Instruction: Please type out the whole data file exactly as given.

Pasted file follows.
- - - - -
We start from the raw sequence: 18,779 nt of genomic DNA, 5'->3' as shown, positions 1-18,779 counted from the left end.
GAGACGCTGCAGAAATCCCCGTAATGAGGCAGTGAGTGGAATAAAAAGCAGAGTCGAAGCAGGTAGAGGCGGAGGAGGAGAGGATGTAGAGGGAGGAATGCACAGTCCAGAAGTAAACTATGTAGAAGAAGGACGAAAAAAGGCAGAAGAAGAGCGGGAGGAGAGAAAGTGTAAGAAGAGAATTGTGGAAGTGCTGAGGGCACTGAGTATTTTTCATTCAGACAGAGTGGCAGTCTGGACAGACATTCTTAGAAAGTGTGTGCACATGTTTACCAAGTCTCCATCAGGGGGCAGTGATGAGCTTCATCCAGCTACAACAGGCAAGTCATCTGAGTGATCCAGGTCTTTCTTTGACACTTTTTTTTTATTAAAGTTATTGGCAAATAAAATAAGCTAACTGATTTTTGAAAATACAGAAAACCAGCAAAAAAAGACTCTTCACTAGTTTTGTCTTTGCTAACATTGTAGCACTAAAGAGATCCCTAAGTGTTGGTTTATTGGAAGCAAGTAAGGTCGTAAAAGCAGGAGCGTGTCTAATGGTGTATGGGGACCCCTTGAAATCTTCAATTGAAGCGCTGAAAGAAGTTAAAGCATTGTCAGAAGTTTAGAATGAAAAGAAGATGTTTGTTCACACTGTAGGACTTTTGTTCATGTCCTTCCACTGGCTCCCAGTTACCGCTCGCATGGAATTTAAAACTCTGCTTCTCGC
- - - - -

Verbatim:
We start from the raw sequence: 18,779 nt of genomic DNA, 5'->3' as shown, positions 1-18,779 counted from the left end.
GAGACGCTGCAGAAATCCCCGTAATGAGGCAGTGAGTGGAATAAAAAGCAGAGTCGAAGCAGGTAGAGGCGGAGGAGGAGAGGATGTAGAGGGAGGAATGCACAGTCCAGAAGTAAACTATGTAGAAGAAGGACGAAAAAAGGCAGAAGAAGAGCGGGAGGAGAGAAAGTGTAAGAAGAGAATTGTGGAAGTGCTGAGGGCACTGAGTATTTTTCATTCAGACAGAGTGGCAGTCTGGACAGACATTCTTAGAAAGTGTGTGCACATGTTTACCAAGTCTCCATCAGGGGGCAGTGATGAGCTTCATCCAGCTACAACAGGCAAGTCATCTGAGTGATCCAGGTCTTTCTTTGACACTTTTTTTTTATTAAAGTTATTGGCAAATAAAATAAGCTAACTGATTTTTGAAAATACAGAAAACCAGCAAAAAAAGACTCTTCACTAGTTTTGTCTTTGCTAACATTGTAGCACTAAAGAGATCCCTAAGTGTTGGTTTATTGGAAGCAAGTAAGGTCGTAAAAGCAGGAGCGTGTCTAATGGTGTATGGGGACCCCTTGAAATCTTCAATTGAAGCGCTGAAAGAAGTTAAAGCATTGTCAGAAGTTTAGAATGAAAAGAAGATGTTTGTTCACACTGTAGGACTTTTGTTCATGTCCTTCCACTGGCTCCCAGTTACCGCTCGCATGGAATTTAAAACTCTGCTTCTCGC